Marko: This is a very, very serious thing and we don’t know if we will catch up at all

Red Bull mechanics did a lot of pushing in Bahrain

Red Bull mechanics did a lot of pushing in Bahrain

Red Bull consultant Helmut Marko is not sure the world champion team will catch up its early-season deficit in 2014, after a disastrous start to its latest title defence, even before the first round of the season proper has started.

Speaking to Red Bull’s in-house Servus TV network, the always-blunt Austrian admitted the reigning world champion team is months behind its rivals.

“The season opener is coming at least two months too early for us,” Marko said on the Sport und Talk programme. “We are not where we should be.”

He said the biggest problem is that in 12 days of pre-Melbourne testing in Spain and Bahrain, Red Bull turned significantly fewer laps than any other significant rival.

Formula One Testing, Day Three, Bahrain International Circuit, Sakhir, Bahrain, Saturday 1 March 2014

Helmut Marko

“This is a very, very serious thing,” said Marko. “At the moment we do not know what period we will need to catch up, or whether we will at all.”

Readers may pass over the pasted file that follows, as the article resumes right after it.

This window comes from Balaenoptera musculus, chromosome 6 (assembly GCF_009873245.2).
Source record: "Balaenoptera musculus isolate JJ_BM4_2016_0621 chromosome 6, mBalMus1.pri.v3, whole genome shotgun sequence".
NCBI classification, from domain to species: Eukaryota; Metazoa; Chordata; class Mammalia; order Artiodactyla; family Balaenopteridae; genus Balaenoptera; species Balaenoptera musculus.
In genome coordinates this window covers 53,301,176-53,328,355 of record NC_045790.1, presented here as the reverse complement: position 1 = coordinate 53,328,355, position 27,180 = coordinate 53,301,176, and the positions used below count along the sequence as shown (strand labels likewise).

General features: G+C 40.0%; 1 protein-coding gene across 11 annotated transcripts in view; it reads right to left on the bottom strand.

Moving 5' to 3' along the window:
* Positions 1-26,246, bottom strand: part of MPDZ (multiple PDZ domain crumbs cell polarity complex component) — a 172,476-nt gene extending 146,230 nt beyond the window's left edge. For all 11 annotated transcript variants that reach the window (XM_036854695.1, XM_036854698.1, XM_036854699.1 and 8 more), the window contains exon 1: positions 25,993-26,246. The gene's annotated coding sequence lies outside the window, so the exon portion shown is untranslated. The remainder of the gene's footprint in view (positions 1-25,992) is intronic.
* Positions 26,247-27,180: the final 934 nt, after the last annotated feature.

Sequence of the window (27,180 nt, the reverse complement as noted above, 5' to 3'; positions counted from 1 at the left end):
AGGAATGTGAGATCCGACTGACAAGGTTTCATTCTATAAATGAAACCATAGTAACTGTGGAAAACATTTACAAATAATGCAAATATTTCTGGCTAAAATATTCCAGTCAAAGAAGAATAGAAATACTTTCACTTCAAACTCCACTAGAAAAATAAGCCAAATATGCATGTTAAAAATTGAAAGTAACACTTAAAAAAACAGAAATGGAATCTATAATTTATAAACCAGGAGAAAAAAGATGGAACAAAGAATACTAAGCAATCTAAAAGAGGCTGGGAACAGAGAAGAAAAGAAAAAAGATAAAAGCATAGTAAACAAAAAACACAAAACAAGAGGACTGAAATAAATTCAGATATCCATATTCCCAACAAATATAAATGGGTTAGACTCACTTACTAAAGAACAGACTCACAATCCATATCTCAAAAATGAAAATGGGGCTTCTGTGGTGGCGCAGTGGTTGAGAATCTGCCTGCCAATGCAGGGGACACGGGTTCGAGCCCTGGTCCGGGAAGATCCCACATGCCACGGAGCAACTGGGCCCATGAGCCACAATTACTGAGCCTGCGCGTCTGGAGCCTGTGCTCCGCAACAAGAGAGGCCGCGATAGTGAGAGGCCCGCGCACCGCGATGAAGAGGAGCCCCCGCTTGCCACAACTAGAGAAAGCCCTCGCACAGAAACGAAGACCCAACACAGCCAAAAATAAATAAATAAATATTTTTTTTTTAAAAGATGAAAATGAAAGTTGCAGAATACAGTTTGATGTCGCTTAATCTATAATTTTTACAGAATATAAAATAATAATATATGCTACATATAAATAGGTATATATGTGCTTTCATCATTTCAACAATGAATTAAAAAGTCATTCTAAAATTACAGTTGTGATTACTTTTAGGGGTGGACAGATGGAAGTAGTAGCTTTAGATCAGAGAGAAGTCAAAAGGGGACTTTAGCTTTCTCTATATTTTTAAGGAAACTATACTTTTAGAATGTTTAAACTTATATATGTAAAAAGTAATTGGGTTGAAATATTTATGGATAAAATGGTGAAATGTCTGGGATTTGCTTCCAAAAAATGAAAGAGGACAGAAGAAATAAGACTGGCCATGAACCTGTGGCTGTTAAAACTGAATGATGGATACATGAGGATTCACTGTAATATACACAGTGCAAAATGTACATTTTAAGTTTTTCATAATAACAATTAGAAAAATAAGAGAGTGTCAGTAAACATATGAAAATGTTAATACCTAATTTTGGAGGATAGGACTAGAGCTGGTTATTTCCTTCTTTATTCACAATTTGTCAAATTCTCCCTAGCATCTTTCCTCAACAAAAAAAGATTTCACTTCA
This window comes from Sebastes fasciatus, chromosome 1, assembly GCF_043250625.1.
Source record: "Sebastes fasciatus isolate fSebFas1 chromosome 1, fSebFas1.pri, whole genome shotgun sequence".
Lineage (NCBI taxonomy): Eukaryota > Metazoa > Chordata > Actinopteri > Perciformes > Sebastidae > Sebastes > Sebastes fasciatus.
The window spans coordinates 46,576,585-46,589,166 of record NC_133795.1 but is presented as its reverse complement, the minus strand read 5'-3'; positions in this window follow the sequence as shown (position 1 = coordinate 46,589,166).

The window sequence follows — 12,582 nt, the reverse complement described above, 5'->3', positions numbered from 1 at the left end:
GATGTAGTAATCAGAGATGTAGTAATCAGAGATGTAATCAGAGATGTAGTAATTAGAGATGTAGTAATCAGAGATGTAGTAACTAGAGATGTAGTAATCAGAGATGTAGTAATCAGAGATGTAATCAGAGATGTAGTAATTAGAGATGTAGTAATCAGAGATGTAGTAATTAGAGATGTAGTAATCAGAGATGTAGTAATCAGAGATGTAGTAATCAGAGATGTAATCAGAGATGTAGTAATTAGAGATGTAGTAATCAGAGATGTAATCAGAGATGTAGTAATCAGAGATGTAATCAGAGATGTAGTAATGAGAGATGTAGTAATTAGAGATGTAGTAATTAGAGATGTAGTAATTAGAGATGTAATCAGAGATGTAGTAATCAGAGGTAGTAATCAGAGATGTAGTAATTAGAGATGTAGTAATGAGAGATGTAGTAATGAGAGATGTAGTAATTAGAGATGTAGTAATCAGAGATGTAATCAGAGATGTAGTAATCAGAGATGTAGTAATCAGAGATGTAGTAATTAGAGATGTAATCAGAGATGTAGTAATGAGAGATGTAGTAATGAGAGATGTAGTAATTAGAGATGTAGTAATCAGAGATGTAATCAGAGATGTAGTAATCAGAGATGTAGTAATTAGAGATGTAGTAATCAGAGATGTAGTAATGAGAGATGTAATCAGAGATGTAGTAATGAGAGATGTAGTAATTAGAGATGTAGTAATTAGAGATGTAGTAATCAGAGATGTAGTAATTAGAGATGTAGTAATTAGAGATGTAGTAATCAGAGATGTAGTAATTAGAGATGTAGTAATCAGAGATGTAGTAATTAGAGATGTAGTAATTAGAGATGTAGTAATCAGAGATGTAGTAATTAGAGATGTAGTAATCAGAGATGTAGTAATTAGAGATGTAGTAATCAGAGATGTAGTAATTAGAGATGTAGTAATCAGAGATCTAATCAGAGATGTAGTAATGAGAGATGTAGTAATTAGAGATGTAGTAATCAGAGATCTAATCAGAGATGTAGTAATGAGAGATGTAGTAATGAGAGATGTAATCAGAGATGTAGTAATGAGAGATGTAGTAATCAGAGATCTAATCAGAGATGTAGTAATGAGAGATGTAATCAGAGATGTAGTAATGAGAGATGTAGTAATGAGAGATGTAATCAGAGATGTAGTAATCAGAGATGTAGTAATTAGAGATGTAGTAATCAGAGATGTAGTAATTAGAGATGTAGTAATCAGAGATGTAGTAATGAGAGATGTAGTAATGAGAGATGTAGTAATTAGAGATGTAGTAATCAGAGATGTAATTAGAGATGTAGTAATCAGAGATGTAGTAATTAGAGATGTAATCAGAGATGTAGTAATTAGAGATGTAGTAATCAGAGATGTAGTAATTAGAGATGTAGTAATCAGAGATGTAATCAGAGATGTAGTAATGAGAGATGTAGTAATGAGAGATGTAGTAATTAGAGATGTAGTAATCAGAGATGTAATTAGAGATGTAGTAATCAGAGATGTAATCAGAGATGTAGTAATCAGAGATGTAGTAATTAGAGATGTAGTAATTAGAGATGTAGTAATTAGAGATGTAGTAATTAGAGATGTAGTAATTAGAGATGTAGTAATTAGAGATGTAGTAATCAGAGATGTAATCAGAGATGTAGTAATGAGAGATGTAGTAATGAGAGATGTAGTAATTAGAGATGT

However, it may not be all bad for Red Bull, as even pacesetters Mercedes are expecting reliability – not speed – to be perhaps the most important factor next weekend at the season opening Australian Grand Prix in Melbourne.

“I believe that half the field will not finish,” said Team Chairman Niki Lauda, “simply because there has not been the opportunity for enough testing.”

But, unfortunately for Red Bull, the Renault-powered RB10 is not just unreliable.

Red Bull mechanics retrieve the stricken RB10 during Bahrain testing

Red Bull mechanics retrieve the stricken RB10 during Bahrain testing

“The Red Bull does not look good,” an experienced source, trackside in Bahrain last week, was quoted by Auto Motor und Sport.

“Nothing seemed right – the coordination of engine, gears and setup did not fit together. Sebastian (Vettel) was always sliding and spinning his wheels, while the Williams was like [it was] on rails,” he added.

The car is also significantly slower in a straight line than its Ferrari and Mercedes-powered rivals, and Renault is taking some of the blame for that.

“Melbourne will be an anxious weekend,” admitted their technical boss Rob White.

“I hope we can support our teams and drivers to explore the performance of the car and allow the race to deliver its sporting verdict.” (GMM)

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